Physiotherapy and rehabilitation

Physiotherapy and rehabilitation are useful additions to drug treatment as soon as the disease becomes disabling (and even before, in prevention). Physiotherapist helps to find physical exercises that maximize joint flexibilityand avoid deformations. If the illness causes significant disability, rehabilitation sessions can help regain independence and live better with this disability. The occupational therapist can offer real-world solutions to people with rheumatoid arthritis so they can do their daily tasks without too much trouble. For example, there are several tools or equipment that help prevent wrist pain, and some postures help reduce pain and fatigue.

The intervention of a physiotherapist, and in some cases an occupational therapist, helps to maintain physical abilities in both personal and professional life.

Food

Adopting good eating habits is essential to maintain good health and avoid excess weight, which can worsen the symptoms. The intake of antioxidants, found in good quantities in  fruits and vegetables , is essential.
Here are some tips about fruits and vegetables:
– Eat at least one dark green vegetable (broccoli, romaine lettuce and spinach) every day.
– Eat at least one orange vegetable (carrots, sweet potatoes and winter squash) each day.

– Choose vegetables and fruit made without fat, sugar or salt or with few of these ingredients.

– Instead of frying your vegetables, eat them steamed or baked or stir

It is observed that a diet rich in fat, protein and meats tend to cause more pain. However, according to The Arthritis Society of Canada, no food or diet can completely eliminate the symptoms of arthritis.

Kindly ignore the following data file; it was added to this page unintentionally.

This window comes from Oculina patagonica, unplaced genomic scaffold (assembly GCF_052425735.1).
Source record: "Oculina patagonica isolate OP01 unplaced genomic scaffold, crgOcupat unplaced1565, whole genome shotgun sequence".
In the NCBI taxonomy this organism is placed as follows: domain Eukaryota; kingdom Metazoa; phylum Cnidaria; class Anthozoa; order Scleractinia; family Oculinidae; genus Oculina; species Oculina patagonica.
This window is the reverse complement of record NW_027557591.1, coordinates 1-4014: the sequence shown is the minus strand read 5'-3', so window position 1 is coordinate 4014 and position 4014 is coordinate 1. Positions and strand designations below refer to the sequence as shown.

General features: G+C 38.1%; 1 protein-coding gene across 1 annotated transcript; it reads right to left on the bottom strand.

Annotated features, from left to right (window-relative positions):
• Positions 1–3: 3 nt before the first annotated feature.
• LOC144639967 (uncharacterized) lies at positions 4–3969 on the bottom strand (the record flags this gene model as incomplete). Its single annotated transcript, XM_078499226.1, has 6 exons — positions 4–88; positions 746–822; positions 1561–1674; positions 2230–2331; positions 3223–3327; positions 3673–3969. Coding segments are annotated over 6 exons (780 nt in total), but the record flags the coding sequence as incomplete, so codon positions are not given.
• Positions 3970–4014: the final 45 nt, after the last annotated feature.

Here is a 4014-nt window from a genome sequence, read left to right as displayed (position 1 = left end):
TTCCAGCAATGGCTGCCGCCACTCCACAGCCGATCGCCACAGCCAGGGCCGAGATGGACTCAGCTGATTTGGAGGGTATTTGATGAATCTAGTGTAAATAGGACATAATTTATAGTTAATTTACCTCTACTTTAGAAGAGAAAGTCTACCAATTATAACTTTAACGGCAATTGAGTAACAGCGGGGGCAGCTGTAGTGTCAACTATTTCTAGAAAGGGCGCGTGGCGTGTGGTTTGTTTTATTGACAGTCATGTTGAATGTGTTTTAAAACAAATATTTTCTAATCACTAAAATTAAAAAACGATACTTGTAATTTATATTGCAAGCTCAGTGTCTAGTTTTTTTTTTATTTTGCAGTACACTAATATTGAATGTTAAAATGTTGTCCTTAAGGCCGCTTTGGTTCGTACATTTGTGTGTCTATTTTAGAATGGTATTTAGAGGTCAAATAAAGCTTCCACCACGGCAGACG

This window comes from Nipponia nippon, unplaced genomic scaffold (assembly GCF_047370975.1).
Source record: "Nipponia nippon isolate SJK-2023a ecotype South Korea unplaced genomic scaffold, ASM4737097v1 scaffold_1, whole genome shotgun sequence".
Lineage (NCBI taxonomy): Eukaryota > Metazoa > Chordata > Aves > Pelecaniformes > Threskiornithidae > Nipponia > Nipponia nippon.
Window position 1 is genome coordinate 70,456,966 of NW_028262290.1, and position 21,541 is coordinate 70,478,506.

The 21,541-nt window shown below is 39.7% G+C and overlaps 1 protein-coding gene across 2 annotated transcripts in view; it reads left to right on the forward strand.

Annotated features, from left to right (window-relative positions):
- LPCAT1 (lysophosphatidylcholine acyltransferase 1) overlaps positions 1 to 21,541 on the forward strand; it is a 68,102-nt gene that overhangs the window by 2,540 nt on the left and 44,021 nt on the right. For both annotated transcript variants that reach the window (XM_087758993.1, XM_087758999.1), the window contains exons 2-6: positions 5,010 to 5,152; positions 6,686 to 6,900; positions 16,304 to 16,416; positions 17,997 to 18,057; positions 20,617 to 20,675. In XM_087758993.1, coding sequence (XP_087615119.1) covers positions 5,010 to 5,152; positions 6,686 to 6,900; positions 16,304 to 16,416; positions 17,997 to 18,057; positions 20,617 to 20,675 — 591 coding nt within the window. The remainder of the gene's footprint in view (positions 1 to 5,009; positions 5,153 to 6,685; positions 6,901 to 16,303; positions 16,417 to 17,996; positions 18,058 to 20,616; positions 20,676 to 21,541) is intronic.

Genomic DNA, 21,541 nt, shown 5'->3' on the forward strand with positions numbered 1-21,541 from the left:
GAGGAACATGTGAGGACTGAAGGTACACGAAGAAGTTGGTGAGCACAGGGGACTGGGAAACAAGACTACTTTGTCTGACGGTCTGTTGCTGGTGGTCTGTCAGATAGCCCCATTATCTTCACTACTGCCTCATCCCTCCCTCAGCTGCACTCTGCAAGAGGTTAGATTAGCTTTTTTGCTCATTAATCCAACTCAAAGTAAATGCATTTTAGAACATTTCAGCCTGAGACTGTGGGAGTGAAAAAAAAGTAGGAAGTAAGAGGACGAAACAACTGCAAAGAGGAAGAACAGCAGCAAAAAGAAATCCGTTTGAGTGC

See the  dietary recommendations  proposed by nutritionist Hélène Baribeau in our tailored Diet: Rheumatoid Arthritis.

Omega-3 fatty acids would present an interesting effect in combination with conventional medication, for a more rapid remission and decrease the rate of treatment failure. They can be taken in the diet (linseed oil, rapeseed, nuts, fish), or in addition (3 grams per day)

A glass of alcohol a day seems to tend to improve the symptoms of rheumatoid arthritis. But two glasses a day would tend to aggravate it. The ideal is probably to stick to recommendations of the type: 1 glass of alcohol per day maximum with at least one day per week without alcohol.

Vegetarian diets have proven beneficial long-term in some people with rheumatoid arthritis. This effect may be related to the decrease in saturated fat consumption and the increase in the amount of ingested fruits and vegetables, as well as whole grains, which may improve inflammation. Overall, any anti-inflammatory diet could be beneficial.

The removal of certain foodsis offered by many very diverse diets in an effort to improve the symptoms of rheumatoid arthritis. Their interest is not scientifically proven. Nevertheless, on an individual basis, they could sometimes be of interest, particularly in the case where an allergic reaction to a food would occur, which may then perhaps exacerbate the autoimmunity involved in the disease.
For people wishing to test these diets, it is recommended not to delete several foods at the same time, but rather to talk to his doctor before doing a test for stopping a food for 4 to 6 weeks in order to observe the reactions of the body. Then, after 6 weeks, talk again to his doctor to define a course of action: whether or not to remove this food, and how to compensate for its eviction if it is the chosen conduct. The foods concerned may be dairy products, animal fats, meat and fish, cereals containing gluten, citrus fruit, eggs. Be careful not to delete everything without medical advice and not to expose to dietary deficiencies harmful to health.

Psychological support

Expert societies recommend that the psychological impact of rheumatoid arthritis be considered. The intervention of a psychotherapist can sometimes be very beneficial. The  cognitive and behavioral therapies , for example, help people better manage pain and disease. The different patient associations can also provide important emotional support. See the Sites of Interest and Support Groups sections.